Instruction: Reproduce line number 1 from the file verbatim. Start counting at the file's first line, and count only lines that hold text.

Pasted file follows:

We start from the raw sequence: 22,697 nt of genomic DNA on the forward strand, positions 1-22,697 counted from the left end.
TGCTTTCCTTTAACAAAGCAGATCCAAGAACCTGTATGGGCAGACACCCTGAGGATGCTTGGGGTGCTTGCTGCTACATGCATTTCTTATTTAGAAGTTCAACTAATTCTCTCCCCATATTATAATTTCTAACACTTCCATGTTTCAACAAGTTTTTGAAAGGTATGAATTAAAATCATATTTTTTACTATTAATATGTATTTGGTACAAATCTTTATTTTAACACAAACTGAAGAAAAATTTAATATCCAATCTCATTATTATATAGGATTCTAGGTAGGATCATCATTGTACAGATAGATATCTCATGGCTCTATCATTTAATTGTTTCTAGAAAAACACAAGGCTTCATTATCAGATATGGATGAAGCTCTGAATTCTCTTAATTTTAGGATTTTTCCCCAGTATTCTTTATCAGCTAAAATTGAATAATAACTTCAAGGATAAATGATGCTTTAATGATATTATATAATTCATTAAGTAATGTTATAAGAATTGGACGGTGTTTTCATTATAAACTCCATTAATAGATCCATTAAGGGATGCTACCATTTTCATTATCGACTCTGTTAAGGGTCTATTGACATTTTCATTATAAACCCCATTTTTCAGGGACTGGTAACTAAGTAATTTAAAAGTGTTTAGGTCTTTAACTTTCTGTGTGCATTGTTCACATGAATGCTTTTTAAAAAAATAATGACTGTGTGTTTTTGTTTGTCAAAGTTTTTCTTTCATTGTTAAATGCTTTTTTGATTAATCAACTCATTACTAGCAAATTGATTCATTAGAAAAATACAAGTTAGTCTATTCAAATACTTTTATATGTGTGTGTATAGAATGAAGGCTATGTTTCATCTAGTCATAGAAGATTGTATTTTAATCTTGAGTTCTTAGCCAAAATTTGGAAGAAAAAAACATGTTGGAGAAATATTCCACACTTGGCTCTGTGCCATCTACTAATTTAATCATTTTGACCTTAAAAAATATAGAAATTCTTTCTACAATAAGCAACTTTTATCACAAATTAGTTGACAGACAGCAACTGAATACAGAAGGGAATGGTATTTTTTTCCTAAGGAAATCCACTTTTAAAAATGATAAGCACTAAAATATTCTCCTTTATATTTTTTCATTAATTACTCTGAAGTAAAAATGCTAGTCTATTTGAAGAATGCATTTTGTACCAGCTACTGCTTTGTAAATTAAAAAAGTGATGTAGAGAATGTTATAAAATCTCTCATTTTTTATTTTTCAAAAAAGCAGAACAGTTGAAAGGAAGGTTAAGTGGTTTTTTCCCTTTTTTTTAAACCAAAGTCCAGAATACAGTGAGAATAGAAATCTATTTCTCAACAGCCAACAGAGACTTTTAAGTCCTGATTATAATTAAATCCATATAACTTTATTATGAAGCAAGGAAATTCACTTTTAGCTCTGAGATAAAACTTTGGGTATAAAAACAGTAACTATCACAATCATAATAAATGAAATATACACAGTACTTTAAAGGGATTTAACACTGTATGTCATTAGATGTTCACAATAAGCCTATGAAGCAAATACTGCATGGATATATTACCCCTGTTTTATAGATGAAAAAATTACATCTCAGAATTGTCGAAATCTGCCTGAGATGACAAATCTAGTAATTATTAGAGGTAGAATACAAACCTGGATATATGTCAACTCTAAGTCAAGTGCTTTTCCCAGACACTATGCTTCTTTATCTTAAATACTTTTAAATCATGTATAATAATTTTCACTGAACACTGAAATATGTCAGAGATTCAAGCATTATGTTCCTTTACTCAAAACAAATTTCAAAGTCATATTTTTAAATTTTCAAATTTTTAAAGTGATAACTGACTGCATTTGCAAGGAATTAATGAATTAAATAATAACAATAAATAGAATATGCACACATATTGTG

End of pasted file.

We start from the raw sequence: 22,697 nt of genomic DNA on the forward strand, positions 1-22,697 counted from the left end.